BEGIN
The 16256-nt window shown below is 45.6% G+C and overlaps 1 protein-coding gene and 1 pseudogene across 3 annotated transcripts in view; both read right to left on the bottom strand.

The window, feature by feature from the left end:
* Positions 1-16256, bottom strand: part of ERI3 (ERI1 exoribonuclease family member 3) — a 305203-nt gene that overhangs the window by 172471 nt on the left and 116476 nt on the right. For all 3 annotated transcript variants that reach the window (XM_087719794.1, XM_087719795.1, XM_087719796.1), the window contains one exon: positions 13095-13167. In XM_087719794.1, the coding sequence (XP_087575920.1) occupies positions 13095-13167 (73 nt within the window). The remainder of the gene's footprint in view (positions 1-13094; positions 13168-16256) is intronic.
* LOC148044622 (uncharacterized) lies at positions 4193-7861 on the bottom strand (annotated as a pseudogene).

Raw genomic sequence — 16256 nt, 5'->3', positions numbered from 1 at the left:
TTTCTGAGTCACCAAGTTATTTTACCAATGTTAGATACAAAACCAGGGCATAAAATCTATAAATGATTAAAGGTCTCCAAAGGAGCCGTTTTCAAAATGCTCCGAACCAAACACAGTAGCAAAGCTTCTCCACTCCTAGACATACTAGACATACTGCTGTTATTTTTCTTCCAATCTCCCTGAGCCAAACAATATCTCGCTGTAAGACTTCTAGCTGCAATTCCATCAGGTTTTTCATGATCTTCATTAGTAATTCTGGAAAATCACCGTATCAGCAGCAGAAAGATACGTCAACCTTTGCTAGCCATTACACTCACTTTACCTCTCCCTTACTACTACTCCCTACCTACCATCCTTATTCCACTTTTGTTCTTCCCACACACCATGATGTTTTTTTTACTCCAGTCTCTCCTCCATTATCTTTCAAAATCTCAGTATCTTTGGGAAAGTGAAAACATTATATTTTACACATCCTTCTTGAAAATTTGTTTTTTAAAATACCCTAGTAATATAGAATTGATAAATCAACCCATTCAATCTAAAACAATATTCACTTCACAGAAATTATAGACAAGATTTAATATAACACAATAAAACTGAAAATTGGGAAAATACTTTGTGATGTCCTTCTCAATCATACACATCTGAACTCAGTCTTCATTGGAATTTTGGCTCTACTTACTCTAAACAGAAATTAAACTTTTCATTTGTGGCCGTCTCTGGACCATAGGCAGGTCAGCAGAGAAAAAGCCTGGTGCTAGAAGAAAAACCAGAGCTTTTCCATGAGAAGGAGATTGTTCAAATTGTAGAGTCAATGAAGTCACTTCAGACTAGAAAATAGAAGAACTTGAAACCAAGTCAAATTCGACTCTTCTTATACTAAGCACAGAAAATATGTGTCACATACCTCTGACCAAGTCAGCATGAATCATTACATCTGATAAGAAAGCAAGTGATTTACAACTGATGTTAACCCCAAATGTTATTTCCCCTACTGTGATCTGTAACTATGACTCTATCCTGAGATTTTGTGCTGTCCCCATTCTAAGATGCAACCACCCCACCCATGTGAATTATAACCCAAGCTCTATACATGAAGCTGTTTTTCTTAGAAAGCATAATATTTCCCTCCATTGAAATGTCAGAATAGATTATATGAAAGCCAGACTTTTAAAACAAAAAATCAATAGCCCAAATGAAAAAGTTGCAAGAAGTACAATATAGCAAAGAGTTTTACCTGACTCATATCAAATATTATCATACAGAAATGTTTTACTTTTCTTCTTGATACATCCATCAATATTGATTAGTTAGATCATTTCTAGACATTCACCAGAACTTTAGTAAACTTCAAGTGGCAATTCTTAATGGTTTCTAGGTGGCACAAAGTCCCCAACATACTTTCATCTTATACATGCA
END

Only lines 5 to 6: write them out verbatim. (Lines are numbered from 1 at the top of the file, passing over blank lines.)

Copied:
Raw genomic sequence — 16256 nt, 5'->3', positions numbered from 1 at the left:
TTTCTGAGTCACCAAGTTATTTTACCAATGTTAGATACAAAACCAGGGCATAAAATCTATAAATGATTAAAGGTCTCCAAAGGAGCCGTTTTCAAAATGCTCCGAACCAAACACAGTAGCAAAGCTTCTCCACTCCTAGACATACTAGACATACTGCTGTTATTTTTCTTCCAATCTCCCTGAGCCAAACAATATCTCGCTGTAAGACTTCTAGCTGCAATTCCATCAGGTTTTTCATGATCTTCATTAGTAATTCTGGAAAATCACCGTATCAGCAGCAGAAAGATACGTCAACCTTTGCTAGCCATTACACTCACTTTACCTCTCCCTTACTACTACTCCCTACCTACCATCCTTATTCCACTTTTGTTCTTCCCACACACCATGATGTTTTTTTTACTCCAGTCTCTCCTCCATTATCTTTCAAAATCTCAGTATCTTTGGGAAAGTGAAAACATTATATTTTACACATCCTTCTTGAAAATTTGTTTTTTAAAATACCCTAGTAATATAGAATTGATAAATCAACCCATTCAATCTAAAACAATATTCACTTCACAGAAATTATAGACAAGATTTAATATAACACAATAAAACTGAAAATTGGGAAAATACTTTGTGATGTCCTTCTCAATCATACACATCTGAACTCAGTCTTCATTGGAATTTTGGCTCTACTTACTCTAAACAGAAATTAAACTTTTCATTTGTGGCCGTCTCTGGACCATAGGCAGGTCAGCAGAGAAAAAGCCTGGTGCTAGAAGAAAAACCAGAGCTTTTCCATGAGAAGGAGATTGTTCAAATTGTAGAGTCAATGAAGTCACTTCAGACTAGAAAATAGAAGAACTTGAAACCAAGTCAAATTCGACTCTTCTTATACTAAGCACAGAAAATATGTGTCACATACCTCTGACCAAGTCAGCATGAATCATTACATCTGATAAGAAAGCAAGTGATTTACAACTGATGTTAACCCCAAATGTTATTTCCCCTACTGTGATCTGTAACTATGACTCTATCCTGAGATTTTGTGCTGTCCCCATTCTAAGATGCAACCACCCCACCCATGTGAATTATAACCCAAGCTCTATACATGAAGCTGTTTTTCTTAGAAAGCATAATATTTCCCTCCATTGAAATGTCAGAATAGATTATATGAAAGCCAGACTTTTAAAACAAAAAATCAATAGCCCAAATGAAAAAGTTGCAAGAAGTACAATATAGCAAAGAGTTTTACCTGACTCATATCAAATATTATCATACAGAAATGTTTTACTTTTCTTCTTGATACATCCATCAATATTGATTAGTTAGATCATTTCTAGACATTCACCAGAACTTTAGTAAACTTCAAGTGGCAATTCTTAATGGTTTCTAGGTGGCACAAAGTCCCCAACATACTTTCATCTTATACATGCA